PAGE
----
ZAKARIA: I think, right now, there is an imminent danger. Some of what is happening, the media is overreacting. This always happens. There are these dueling speeches, China's National Day, then Taiwan's National Day. The Chinese are escalating. I think China clearly feels Taiwan is kind of escaping from its grasp. It feels like -- it had always thought it would be able to keep this renegade island under control, and it's not easy. Taiwan has an amazingly, vigorous and vibrant democracy.

But, remember one thing, first of all, there is the Olympics. China is not going to do anything before the Olympics because it wants to make sure it has a very successful Olympics.

But there is a large issue there, which is China knows the price it would pay if something like this would happen. And the task of the American diplomacy is to rally the world and to make sure that China understand that if it would engage in something like an invasion of Taiwan, that is the end of normal relations with the United States, with Europe, with most of its Asian trading partners. That is a very big cost. Remember, China is a big part of the world economy.

So, I think we have a lot of leverage. I think the Biden administration is handling this reasonably well. The problem the Biden administration has is it has to tackle all these complicated foreign issues. But at the same time, it is dealing with the challenge to American democracy at home.

LEMON: Fareed Zakaria, thank you. Good to see you. I can't wait to see you in person, Fareed. Soon.

ZAKARIA: Me, too. LEMON: Someday, soon. Thank you very soon. For more with Fareed, make sure you tune in to "Fareed Zakaria GPS" at 10:00 a.m., 1:00 p.m. on Sunday right here on CNN.

So, gas prices are high, supplies of basic products low in stock, and people are quitting their jobs in record numbers. What is going on with the economy and how is it going to affect you? But my real question is, where did all the workers go? Why are all the signs up, hiring, everybody is hiring? I can't find good workers. Where did all the workers go? That is next.




LEMON: Okay, let's talk about the economy. There are warning signs about the U.S. economy tonight. Inflation concerns are already growing and now consumers facing the highest prices of the gas pump in years with the global supply chain out of whack. What can the Biden administration do to right this ship?

Let's discuss now with Kai Ryssdal. He is the host of Public Radio's "Marketplace." Kai, thank you.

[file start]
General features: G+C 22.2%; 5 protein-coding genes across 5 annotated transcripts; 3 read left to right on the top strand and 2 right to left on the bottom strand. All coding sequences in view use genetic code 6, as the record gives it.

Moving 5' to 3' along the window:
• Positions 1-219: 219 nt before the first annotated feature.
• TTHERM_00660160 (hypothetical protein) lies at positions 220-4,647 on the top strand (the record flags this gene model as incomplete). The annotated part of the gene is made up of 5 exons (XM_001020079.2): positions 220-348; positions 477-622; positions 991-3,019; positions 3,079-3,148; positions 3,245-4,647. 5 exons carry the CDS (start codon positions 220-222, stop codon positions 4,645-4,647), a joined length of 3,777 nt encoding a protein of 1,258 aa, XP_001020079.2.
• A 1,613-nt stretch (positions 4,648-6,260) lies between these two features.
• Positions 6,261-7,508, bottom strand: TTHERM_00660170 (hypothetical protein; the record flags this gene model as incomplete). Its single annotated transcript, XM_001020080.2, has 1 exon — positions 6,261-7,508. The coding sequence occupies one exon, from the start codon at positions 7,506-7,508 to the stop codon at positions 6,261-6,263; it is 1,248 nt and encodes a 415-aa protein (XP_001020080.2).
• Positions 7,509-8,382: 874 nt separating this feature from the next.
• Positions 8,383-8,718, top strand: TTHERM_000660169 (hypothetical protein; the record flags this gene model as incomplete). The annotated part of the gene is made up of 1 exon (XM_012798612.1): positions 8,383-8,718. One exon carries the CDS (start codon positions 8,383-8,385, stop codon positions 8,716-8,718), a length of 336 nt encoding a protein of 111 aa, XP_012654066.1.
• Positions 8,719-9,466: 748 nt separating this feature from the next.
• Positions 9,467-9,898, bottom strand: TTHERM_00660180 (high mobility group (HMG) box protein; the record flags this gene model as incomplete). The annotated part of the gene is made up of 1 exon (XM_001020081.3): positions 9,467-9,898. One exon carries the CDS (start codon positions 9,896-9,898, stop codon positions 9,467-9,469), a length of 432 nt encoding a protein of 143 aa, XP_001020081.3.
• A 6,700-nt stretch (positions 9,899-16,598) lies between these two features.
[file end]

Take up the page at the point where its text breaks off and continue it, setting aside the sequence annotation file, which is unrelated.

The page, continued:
LEMON: Good evening. I want to get to the overall picture. I want to talk to you about something specific that I want to ask you about. So, we got to talk about what Americans are feeling now, right, at the gas pump, these inflation concerns, supply chain completely out of whack. What is happening? What is going on here?

RYSSDAL: Well, you said the magic word, right, supply chain. Look at gas prices. Oil closed today, the U.S. benchmark, West Texas Intermediate, above 80 bucks. North Sea Brent Crude, the global benchmark, $83. We're seeing that at the pump. It is like $3.28. There it is right on the screen.

The $3.28 says AAA, the highest it's been for oil in seven years. Why? Well, look, there is no more supply coming. You see the Biden administration asking OPEC to pump more. U.S. producers are pumping what they can. But there is huge demand. We just want to drive, we want to get out, and we want to get around. And what happens is supply, demand, you wind up paying more. That's that.

LEMON: It's a sign of recovery because more people want to get out and they want to be driving.


LEMON: But there is -- yeah, there is a catch to it.

RYSSDAL: You bet. You bet.

LEMON: The chip shortage. Let's talk about congestion at the ports. A lot of truck drivers. Moody's warning supply chain disruption will get worse before it gets better. So, can they do anything, you know, to fix this?


LEMON: Is Biden to blame?

RYSSDAL: Well, look, nobody is to blame unless you want to really look in the mirror, right, because we want -- we, global consumers want what we want when we want it, especially after a year plus of being stuck at home and ordering online and all of those things, and now we can spend money on goods and experiences and it's just not coming fast enough.

I was at the port of Long Beach the other day, Los Angeles and Long Beach. Sixty-six ships waiting at anchor. Average wait time to get in to unload their stuff, 11 days.


RYSSDAL: The usual average, zero days.


RYSSDAL: These guys take their arrival times. They are out on the water two weeks. They hit arrival time within 30 minutes after two weeks on the water. And now, they are waiting 11 days to unload.

LEMON: Okay, so --

RYSSDAL: The supply chain thing -- wait, I got to say this.